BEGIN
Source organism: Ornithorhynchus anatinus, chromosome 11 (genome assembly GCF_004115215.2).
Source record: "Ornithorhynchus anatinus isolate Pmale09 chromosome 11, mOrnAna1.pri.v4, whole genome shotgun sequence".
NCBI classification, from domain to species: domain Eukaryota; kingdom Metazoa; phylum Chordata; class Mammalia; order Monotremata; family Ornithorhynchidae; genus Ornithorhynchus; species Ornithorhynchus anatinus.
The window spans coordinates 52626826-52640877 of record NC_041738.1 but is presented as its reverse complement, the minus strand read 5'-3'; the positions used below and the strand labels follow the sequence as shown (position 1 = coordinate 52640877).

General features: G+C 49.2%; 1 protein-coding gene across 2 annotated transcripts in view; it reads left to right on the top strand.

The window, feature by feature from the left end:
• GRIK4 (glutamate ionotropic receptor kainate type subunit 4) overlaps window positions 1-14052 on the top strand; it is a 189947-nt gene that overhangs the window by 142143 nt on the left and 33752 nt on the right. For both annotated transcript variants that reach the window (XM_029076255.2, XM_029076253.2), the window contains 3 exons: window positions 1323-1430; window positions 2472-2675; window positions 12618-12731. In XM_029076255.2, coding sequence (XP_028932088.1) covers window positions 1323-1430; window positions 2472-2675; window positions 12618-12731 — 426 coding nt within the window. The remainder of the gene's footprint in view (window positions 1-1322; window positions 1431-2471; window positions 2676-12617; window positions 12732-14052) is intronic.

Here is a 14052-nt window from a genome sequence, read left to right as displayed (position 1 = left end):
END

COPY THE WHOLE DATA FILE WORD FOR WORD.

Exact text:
Source organism: Ornithorhynchus anatinus, chromosome 11 (genome assembly GCF_004115215.2).
Source record: "Ornithorhynchus anatinus isolate Pmale09 chromosome 11, mOrnAna1.pri.v4, whole genome shotgun sequence".
NCBI classification, from domain to species: domain Eukaryota; kingdom Metazoa; phylum Chordata; class Mammalia; order Monotremata; family Ornithorhynchidae; genus Ornithorhynchus; species Ornithorhynchus anatinus.
The window spans coordinates 52626826-52640877 of record NC_041738.1 but is presented as its reverse complement, the minus strand read 5'-3'; the positions used below and the strand labels follow the sequence as shown (position 1 = coordinate 52640877).

General features: G+C 49.2%; 1 protein-coding gene across 2 annotated transcripts in view; it reads left to right on the top strand.

The window, feature by feature from the left end:
• GRIK4 (glutamate ionotropic receptor kainate type subunit 4) overlaps window positions 1-14052 on the top strand; it is a 189947-nt gene that overhangs the window by 142143 nt on the left and 33752 nt on the right. For both annotated transcript variants that reach the window (XM_029076255.2, XM_029076253.2), the window contains 3 exons: window positions 1323-1430; window positions 2472-2675; window positions 12618-12731. In XM_029076255.2, coding sequence (XP_028932088.1) covers window positions 1323-1430; window positions 2472-2675; window positions 12618-12731 — 426 coding nt within the window. The remainder of the gene's footprint in view (window positions 1-1322; window positions 1431-2471; window positions 2676-12617; window positions 12732-14052) is intronic.

Here is a 14052-nt window from a genome sequence, read left to right as displayed (position 1 = left end):